It’s instructive to watch mainstream opinion-makers dealing with matters of which they disapprove — they don’t examine the parties’ opinions but select personal details that make the author out to be a most unpleasant individual, if possible with implications that he is an imperialist, racist, fascist, etc., and he and his work are therefore beyond the pale. A splendid example of such smearing is the review by Robert Harris in the Sunday Times, Britain’s leading Sunday newspaper, of V. S. Naipaul’s new book, The Masque of Africa. And before I go any further, I should like to declare that I have known Naipaul since the days when he was beginning his career, and have always appreciated the open mind and intellectual curiosity that won him the Nobel Prize.
Harris has reached only the second sentence of his review when he is telling us that Naipaul has been knighted (very bad) and has “increasingly reactionary views” (deplorable) and though in the past he may have written great books set in Africa, he has moved on from the continent socially, meaning he knows people like Conrad Black and the Rothschilds (shocking beyond belief, eh?). Next up comes the comment that this book may well be the most “mordantly unsympathetic account of Africa” since Evelyn Waugh’s Black Mischief — the linkage implying that Naipaul is poking fun at serious things (disgraceful, inexcusable). Failing to prove what a bad book this is by supplying evidence from the contents, Harris simply comes out with the word, “repulsive.” (Cue for applause from the gallery.) By then, I was anticipating that Harris would go for the grand slam, and sure enough, he ends the review by saying that Naipaul reminds him of Oswald Mosley, the pre-war British fascist leader. (Bravo, ovation, all stand.)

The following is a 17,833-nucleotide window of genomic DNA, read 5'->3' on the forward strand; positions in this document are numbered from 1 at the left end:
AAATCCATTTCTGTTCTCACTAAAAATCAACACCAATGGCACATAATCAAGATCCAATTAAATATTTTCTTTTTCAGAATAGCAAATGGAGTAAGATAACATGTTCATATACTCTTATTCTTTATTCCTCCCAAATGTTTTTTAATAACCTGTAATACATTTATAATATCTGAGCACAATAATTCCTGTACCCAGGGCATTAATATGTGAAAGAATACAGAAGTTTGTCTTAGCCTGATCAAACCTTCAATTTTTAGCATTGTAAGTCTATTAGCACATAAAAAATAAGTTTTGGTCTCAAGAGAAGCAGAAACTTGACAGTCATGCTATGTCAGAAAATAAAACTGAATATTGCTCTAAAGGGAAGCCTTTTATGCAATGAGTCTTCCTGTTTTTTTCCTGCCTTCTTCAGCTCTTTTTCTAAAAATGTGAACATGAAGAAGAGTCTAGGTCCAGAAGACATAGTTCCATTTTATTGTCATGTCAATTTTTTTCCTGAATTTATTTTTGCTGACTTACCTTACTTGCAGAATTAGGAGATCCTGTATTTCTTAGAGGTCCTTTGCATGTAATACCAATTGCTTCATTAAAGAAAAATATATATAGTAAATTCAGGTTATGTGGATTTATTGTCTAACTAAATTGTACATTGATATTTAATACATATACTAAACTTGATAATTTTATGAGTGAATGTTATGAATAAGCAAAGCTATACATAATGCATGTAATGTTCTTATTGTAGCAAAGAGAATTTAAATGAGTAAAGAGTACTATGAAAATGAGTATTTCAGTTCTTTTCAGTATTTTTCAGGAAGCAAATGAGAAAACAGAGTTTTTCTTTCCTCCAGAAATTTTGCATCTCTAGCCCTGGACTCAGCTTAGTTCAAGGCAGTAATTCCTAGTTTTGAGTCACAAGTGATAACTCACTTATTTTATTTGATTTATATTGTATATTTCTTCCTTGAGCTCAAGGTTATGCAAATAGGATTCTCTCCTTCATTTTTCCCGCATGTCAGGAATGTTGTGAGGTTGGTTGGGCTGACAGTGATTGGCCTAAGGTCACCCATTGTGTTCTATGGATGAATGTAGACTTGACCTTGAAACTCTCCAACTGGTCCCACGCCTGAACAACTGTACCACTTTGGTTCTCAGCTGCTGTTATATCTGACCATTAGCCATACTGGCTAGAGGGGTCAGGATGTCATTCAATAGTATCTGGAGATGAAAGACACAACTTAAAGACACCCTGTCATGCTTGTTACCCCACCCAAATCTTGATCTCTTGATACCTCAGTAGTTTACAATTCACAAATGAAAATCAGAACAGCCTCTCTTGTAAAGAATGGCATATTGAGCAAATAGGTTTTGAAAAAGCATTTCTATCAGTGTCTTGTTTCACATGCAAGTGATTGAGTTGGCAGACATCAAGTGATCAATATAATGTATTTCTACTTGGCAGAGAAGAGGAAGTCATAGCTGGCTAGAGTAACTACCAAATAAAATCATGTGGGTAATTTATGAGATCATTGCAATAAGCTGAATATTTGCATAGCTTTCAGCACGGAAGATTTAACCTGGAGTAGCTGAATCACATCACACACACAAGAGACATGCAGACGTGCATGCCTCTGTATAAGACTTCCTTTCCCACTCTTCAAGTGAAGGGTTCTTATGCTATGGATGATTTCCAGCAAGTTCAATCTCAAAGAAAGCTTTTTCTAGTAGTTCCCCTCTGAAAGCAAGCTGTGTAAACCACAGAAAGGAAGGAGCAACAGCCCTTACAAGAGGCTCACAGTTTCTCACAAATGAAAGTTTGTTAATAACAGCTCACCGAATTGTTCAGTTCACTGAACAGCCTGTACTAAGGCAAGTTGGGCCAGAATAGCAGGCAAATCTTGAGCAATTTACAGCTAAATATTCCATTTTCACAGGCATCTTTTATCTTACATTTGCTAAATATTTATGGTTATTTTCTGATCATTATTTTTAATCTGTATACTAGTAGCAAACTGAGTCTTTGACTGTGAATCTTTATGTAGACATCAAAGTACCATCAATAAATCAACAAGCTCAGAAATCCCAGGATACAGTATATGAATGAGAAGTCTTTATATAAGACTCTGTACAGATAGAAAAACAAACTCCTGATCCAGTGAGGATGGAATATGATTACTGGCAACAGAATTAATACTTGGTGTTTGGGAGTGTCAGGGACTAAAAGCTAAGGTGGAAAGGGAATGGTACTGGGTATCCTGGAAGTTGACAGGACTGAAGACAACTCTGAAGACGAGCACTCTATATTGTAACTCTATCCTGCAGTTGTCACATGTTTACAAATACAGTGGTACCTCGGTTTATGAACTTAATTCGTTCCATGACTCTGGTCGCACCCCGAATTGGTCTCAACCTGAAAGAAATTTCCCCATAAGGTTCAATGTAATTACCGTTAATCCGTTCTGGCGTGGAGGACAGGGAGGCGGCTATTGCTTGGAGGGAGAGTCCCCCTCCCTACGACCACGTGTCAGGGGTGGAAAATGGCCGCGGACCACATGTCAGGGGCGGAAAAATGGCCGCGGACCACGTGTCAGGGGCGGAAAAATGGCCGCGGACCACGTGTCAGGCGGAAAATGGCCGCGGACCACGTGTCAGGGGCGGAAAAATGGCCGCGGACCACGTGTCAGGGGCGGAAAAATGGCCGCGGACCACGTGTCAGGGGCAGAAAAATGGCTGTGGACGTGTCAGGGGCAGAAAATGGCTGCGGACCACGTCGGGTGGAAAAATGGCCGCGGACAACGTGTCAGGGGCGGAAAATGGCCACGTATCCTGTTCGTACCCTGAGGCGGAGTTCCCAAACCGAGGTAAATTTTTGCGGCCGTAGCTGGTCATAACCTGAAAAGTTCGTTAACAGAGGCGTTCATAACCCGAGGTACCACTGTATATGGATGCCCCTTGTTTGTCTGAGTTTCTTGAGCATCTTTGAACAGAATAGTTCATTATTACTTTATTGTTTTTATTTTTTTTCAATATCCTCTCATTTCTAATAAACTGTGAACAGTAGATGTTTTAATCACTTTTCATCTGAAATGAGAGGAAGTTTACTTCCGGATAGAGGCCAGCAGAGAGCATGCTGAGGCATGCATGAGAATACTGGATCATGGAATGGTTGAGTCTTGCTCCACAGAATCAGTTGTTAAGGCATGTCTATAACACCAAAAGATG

This book is about to be published in New York. For many years, Naipaul was one of the star writers of the New York Review of Books, doing it the favor of publishing some of his most original work there. In keeping with its impeccably correct political correctness, the NYRB might do a Harris now. The sole alternative tactic available to liberals is to pretend not to notice, passing over the dreadful book in silence. From personal experience, however, let me reassure one and all that Naipaul lets his work speak for itself, and has almost certainly never heard of Harris or given a thought to the NYRB.